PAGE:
Robert Mueller’s recent indictment of 13 Russians and their “troll farm” has given us a clearer view of what an adversary can do with disinformation. Yet, on Feb. 27, Adm. Mike Rogers, head of the National Security Agency and U.S. Cyber Command, testified before lawmakers that while the U.S.
From smart phones to social media, digital technology has changed the way we live — åallowing for new explorations of human behavior. Big Data now enables scientists to process data about human behavior on a scale never before imaginable.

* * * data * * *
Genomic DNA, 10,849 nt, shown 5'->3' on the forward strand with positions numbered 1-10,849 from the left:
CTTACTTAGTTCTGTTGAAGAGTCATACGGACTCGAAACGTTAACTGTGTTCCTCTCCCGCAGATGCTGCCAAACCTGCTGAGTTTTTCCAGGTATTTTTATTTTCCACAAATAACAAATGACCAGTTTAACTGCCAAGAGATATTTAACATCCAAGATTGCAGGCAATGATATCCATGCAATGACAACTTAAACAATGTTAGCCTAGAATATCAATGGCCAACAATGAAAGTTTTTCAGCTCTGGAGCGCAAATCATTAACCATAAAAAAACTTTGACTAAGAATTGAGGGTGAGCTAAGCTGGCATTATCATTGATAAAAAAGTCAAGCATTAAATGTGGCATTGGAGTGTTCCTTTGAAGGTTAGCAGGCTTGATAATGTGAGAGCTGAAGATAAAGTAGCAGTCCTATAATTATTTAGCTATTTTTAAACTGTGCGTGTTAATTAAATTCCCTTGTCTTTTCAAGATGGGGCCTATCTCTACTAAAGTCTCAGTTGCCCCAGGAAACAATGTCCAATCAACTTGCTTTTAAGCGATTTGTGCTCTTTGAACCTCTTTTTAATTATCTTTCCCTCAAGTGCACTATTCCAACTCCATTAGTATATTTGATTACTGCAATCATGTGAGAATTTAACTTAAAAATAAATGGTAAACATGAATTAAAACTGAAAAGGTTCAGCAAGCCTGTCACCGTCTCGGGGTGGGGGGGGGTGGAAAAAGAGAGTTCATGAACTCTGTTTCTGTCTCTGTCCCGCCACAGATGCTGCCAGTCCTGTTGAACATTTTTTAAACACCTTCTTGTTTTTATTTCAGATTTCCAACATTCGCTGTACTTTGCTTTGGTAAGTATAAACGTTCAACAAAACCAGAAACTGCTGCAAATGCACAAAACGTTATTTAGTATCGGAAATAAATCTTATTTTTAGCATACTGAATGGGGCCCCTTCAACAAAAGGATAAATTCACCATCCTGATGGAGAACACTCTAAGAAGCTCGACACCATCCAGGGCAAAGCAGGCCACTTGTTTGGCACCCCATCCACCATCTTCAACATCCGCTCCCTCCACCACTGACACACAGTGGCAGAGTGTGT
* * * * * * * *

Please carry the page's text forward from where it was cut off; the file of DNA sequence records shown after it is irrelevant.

How to effectively regulate and oversee the internet has become increasingly complicated for policymakers. Today’s information revolution has contributed to unanticipated policy issues concerning privacy, intellectual property and free speech, among others.
Chairman of the Federal Communications Commission (FCC) Ajit Pai outlined a plan last week to reduce government oversight over high-speed internet service providers.
The digital revolution is generating massive amounts of information. And while big data certainly benefits researchers and consumers, it also poses significant privacy concerns.